Insights » Latest Articles
Feb 26, 2021 Paul Richardson

Knowing your customers

We all think we know our customers. But how often have you analysed the exact type of customer you have, and do they match the type of customer you want?

"But surely, any customer is a good customer! So, therefore, we need to appeal to everyone!"

The unfortunate consequence of targeting as many people as possible is that it starts to appeal to everyone and no one simultaneously.

To reach such a broad audience means that the messages have to be general, and vague to the point of almost becoming wallpaper or background noise. Think how much more your sales proposition would resonate with the potential customer if it spoke directly to them and addressed their specific needs.

To do this we use a technique called ‘buyer personas’, or you may have heard it called something similar to customer profiling. It is the same thing only a buyer persona is specifically aimed at determining how you can help someone solve a problem or their immediate need. So, let’s have a look at how buyer personas work.

To begin with, what is a buyer persona? Well, a buyer persona is a detailed profile that describes your ideal customer, and it works because it’s based on defining the challenges they face and how they make decisions. Decisions that include how and where to holiday.
Many businesses have multiple buyer personas - they may be members of a family or a friendship group, a special interest group or individuals seeking a specific experience.

The best way to explain their importance is that buyer personas help ensure that all the activities you undertake to gather new customers are specifically tailored to your target customer’s needs.

Sounds obvious? Well, it’s not always that simple.

More often than not you will see a company, across all of its platforms, talking about what they do – not what the customer is looking for. And this puts them at odds with the way people make decisions. People buy from those they trust and to gain customers, you need to gain their trust, and that means a subtle, but important, shift in the way in which you present yourself.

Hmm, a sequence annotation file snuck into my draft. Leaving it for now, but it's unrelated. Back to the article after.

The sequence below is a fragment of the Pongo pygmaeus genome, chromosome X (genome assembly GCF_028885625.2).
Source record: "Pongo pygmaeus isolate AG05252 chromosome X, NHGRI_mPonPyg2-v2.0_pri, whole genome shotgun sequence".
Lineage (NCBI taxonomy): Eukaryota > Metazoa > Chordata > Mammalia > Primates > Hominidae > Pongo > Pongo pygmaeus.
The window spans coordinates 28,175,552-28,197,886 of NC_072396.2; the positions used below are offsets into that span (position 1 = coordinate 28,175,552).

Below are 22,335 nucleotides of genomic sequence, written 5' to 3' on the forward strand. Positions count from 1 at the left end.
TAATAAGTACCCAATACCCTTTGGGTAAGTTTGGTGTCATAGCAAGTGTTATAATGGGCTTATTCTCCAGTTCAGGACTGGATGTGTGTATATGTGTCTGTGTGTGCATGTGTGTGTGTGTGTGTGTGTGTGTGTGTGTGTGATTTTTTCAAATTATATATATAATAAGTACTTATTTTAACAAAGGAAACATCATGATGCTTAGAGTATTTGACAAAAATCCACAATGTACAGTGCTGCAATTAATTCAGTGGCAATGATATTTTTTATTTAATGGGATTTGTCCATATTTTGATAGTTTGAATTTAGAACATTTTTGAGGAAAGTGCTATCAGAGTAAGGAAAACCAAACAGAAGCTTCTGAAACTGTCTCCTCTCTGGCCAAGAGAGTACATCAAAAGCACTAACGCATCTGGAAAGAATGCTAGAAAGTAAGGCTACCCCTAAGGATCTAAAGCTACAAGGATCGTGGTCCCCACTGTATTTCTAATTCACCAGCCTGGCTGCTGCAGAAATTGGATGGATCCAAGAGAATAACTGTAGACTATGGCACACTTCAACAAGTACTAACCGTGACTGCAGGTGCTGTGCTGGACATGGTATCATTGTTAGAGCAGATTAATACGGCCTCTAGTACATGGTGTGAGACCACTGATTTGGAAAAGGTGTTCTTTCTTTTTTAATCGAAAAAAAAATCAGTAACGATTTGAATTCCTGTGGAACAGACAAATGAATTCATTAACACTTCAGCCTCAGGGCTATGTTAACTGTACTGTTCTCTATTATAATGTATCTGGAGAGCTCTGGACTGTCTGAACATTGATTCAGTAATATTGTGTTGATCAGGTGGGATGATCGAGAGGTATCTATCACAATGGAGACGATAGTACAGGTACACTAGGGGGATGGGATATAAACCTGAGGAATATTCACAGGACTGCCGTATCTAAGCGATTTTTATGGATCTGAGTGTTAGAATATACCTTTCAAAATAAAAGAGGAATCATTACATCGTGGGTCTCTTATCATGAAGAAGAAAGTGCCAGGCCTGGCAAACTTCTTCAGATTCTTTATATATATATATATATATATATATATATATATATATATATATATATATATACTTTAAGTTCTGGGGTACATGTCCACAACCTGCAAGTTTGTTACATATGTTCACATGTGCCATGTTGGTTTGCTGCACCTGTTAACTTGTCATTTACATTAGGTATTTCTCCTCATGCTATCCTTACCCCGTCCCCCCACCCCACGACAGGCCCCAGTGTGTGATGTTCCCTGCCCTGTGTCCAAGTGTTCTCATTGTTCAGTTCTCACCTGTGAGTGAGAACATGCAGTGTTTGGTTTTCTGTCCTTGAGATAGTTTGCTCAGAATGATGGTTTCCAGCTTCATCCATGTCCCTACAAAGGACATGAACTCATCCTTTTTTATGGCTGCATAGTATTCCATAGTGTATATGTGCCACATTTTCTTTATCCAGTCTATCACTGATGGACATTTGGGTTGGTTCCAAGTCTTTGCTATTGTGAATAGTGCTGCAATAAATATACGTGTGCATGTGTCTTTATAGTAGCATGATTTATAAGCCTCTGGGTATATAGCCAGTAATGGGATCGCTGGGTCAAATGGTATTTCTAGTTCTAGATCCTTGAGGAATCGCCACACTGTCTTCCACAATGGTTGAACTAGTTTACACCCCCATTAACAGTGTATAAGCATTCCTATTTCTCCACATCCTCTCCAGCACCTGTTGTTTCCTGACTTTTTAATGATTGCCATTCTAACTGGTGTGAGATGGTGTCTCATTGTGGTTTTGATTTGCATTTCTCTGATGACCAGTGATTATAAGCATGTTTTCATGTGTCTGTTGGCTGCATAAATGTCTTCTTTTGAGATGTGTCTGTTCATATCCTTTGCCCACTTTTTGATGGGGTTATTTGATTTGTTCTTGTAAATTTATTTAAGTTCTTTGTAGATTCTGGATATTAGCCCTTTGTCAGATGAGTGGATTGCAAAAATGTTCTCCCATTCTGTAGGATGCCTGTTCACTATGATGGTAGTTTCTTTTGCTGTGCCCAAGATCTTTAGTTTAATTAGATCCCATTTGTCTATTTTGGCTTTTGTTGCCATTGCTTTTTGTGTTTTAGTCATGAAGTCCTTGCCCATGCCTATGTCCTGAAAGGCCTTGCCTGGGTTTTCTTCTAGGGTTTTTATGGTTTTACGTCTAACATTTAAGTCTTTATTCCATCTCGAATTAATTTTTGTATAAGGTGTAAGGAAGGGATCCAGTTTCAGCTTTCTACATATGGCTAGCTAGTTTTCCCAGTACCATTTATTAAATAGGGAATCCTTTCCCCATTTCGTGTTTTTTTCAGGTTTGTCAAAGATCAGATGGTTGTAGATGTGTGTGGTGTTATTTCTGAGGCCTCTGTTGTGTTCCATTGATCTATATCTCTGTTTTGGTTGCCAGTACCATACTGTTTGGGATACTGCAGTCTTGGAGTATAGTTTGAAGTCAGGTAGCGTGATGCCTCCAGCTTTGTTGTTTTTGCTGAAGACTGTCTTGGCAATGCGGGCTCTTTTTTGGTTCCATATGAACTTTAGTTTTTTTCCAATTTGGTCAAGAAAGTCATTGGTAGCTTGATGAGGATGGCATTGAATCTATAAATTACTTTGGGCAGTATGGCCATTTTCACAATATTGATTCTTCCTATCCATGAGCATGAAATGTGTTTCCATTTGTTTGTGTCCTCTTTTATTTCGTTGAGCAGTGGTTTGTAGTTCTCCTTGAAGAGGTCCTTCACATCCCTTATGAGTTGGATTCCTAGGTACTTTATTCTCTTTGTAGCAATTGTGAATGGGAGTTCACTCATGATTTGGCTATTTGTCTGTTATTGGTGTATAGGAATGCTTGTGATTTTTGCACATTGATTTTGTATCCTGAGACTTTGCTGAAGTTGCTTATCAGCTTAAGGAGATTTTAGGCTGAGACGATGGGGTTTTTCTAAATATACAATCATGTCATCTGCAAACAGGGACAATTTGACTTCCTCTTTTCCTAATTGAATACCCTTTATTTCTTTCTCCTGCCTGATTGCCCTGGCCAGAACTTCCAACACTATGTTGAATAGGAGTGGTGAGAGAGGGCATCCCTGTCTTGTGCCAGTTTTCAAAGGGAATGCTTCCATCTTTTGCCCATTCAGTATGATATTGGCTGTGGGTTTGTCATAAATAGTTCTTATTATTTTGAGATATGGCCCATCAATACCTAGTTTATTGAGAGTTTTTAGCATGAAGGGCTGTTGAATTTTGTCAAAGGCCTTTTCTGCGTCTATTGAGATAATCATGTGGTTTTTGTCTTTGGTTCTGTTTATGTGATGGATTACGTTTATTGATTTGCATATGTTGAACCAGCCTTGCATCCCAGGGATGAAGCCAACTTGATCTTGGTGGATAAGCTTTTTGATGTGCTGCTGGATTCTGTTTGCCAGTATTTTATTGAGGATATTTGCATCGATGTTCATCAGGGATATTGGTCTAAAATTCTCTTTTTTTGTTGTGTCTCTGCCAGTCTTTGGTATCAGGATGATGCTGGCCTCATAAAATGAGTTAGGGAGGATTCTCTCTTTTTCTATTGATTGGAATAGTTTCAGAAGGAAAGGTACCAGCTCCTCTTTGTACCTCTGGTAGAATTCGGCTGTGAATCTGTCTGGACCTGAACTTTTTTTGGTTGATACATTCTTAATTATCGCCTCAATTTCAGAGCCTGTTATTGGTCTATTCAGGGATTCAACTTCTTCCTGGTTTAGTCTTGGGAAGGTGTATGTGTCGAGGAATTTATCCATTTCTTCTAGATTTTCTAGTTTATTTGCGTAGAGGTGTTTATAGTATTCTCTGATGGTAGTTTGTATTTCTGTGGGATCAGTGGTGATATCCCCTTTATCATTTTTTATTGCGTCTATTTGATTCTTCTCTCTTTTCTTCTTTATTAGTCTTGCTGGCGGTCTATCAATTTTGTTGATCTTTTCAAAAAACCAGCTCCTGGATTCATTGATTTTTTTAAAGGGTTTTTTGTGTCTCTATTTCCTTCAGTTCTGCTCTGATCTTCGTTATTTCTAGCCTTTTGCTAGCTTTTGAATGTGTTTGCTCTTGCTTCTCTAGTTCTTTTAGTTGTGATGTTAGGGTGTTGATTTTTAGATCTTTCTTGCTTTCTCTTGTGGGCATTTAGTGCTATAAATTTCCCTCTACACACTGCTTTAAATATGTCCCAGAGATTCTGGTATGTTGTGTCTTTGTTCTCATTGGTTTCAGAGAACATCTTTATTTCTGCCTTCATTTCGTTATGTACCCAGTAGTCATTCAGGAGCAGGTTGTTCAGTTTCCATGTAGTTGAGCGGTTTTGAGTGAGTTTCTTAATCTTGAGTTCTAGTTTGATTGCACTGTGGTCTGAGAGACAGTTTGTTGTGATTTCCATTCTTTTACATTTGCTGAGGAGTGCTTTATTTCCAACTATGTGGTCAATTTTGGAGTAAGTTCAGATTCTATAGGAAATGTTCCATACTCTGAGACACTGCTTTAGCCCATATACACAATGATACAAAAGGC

Firstly, show your potential customers that you understand them by addressing the need they are trying to satisfy. Once you have built that first bit of rapport, you will have their attention. From there you can wrap them up and bring them in as a customer.

Creating a buyer persona, and keeping it updated and fresh will guide your business and keep it focused on what your customers need.

Sound interesting? Then let’s look at creating buyer personas.
This begins with a little introspection - who is your ideal customer, what do they look like, where do they work, what do they enjoy, what things will they find appealing and how your business can present itself in a way that helps them to fulfil their needs?

But buyer personas are not only for large businesses with marketing teams, they also work for solopreneurs and very small businesses because it always helps to clearly define what customers you are going after.

So how do you create a buyer persona that works?
They can be complex - built around a combination of internal and external research, some businesses will need multiple personas to represent different types of customers. However, it may be helpful to start small, identify just three personas and work through building them out, let them evolve over time. The simplest method is to take one target customer, one that represents a group that you would like more of, and then build a persona based on what you already know, enhance it with a little more research - satisfaction surveys, secondary sources etc.

We have an in-depth buyer persona creation guide, but that may be running before you can walk, drop us an email and we will send you a copy, or you may like to start small and feel your way forward.

A one-page buyer persona is a nice and easy place to begin - work up a set of key questions you would want to know to better understand your prospective customers. When it’s complete you can build it out by talking with existing customers, asking them to complete simple surveys.

Buyer personas are living documents but they should be easy to create and maintain, evolving as you discover more about your ideal customers.

Once you have created buyer personas that address the needs of your desired customers, you can start to apply that to how you market your business.

Published by Paul Richardson February 26, 2021